Please use this identifier to cite or link to this item: http://hdl.handle.net/11401/66149
Title: Containment islands in New York Harbor
Authors: Bubolo, Nicole Justine
Chang, Sherry
Larese. Stephen
Reigert, Maria
Torre, F. Jason
Marine Sciences Research Center
Bokuniewicz, Henry J. (Henry Joseph)
Cerrato, Robert Michael
Preservation Department, Stony Brook University Libraries
Keywords: Marine Sciences.
Atmospheric Sciences.
Artificial reefs -- Lower Bay (N.Y. and N.J.)
Dredging spoil -- Environmental aspects -- Lower Bay (N.Y. and N.J.)
Waste disposal in the ocean -- Environmental aspects -- Lower Bay (N.Y. and N.J.)
New York District, U.S. Army Corps of Engineers.
National Sea Grant Program -- New York Sea Grant Institute.
New Jersey Department of Environmental Protection, Division of Fish, Game and Wildlife.
Issue Date: Dec-1985
Publisher: Marine Sciences Research Center, Stony Brook University
Citation: Bokuniewicz, Henry J. (Henry Joseph) Containment islands in New York Harbor / Henry J. Bokuniewicz and Robert M. Cerrato. Stony Brook, N.Y. : Marine Sciences Research Center, State University of New York, [1985]
Series/Report no.: Special report (State University of New York at Stony Brook. Marine Sciences Research Center);61
Abstract: from the abstract, "In this report we will present information which indicates that the construction of large or medium-sized containment islands in New York Harbor is within the present technical ability, that containment can be achieved, and that environmental problems, such as effects on water quality, tidal flushing, and shore erosion, can probably be anticipated and ameliorated by proper design. The cost of such containment facilities is estimated to be between 2 and 3.5 times the cost of open-water disposal. The specific cost and unavoidable environmental impacts, however, cannot be determined until the facility has been designed and the facility cannot be designed until a site is chosen. At the present time, one obstacle to the selection of a site appears to be the presumed adverse ecological impact of the loss of bay floor. There are no standard procedures for assessing changes in those biological resources that are important to man due to the removal of specific areas of the bay floor from the subaqueous ecosystem. With the available data, however, areas of the bay floor may be found that seem to have relatively low population densities. If we assume that such impoverished areas are also relatively less important to the bays ecosystem, then these are the most likely sites for large containment islands. Three sites have been identified in the Lower Bay (Figure 17)."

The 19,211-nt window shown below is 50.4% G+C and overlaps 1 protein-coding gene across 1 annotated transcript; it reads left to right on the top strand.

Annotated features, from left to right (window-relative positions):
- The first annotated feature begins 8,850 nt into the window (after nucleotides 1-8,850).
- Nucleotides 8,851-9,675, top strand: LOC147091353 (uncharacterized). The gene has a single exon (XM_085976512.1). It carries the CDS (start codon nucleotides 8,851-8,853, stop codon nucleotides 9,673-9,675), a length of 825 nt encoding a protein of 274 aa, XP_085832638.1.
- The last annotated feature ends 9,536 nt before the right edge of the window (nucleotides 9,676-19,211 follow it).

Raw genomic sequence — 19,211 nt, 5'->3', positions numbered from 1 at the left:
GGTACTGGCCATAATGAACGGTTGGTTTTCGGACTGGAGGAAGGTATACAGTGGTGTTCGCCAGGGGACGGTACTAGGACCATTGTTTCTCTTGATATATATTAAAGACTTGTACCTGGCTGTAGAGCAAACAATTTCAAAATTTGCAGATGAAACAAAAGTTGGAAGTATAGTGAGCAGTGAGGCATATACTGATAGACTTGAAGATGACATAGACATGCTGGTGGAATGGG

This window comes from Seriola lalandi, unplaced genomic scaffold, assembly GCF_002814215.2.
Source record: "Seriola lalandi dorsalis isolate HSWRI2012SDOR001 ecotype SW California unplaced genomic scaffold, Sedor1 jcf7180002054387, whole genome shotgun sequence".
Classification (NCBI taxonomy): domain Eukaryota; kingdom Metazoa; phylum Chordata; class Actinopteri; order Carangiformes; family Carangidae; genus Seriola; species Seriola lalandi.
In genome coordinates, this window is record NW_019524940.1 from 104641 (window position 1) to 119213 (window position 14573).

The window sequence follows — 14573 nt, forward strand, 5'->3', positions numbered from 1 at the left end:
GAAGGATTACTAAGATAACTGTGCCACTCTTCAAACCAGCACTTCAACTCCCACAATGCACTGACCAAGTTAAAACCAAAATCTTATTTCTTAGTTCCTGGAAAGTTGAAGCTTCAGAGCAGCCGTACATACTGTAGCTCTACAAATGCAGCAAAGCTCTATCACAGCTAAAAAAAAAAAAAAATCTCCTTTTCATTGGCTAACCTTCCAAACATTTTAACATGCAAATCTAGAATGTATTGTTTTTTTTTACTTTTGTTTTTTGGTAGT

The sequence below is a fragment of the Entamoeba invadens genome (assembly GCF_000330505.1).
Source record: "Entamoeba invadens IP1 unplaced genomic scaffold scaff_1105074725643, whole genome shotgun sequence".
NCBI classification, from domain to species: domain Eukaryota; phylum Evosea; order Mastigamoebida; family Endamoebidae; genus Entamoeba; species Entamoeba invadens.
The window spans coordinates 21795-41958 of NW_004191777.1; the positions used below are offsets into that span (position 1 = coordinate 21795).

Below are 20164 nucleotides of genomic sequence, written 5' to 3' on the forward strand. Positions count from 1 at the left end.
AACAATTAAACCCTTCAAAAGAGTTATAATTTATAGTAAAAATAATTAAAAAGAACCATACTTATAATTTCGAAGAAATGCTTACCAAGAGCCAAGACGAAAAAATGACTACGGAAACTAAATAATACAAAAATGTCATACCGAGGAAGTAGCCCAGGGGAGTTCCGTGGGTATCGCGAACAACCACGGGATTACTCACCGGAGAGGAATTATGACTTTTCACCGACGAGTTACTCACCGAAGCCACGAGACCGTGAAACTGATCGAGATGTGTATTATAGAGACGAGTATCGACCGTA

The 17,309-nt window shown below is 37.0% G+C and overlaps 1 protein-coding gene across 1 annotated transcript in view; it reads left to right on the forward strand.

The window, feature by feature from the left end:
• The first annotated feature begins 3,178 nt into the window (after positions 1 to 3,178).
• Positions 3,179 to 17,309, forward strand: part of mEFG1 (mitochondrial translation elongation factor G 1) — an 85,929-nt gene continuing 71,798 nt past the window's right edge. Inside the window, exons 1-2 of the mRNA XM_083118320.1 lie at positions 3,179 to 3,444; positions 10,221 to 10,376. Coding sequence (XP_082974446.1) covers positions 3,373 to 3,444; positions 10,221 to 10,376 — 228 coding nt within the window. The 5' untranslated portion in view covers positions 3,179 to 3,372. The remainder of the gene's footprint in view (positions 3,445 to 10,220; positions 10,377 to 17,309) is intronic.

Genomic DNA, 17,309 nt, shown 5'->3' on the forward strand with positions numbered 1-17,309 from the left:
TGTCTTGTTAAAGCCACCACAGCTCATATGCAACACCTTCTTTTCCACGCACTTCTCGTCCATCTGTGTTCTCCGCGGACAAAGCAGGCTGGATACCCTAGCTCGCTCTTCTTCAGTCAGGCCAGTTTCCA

Description: iv, 44 leaves : ill. ; 28 cm. Includes bibliographical references.
URI: http://hdl.handle.net/1951/61638
http://hdl.handle.net/11401/66149
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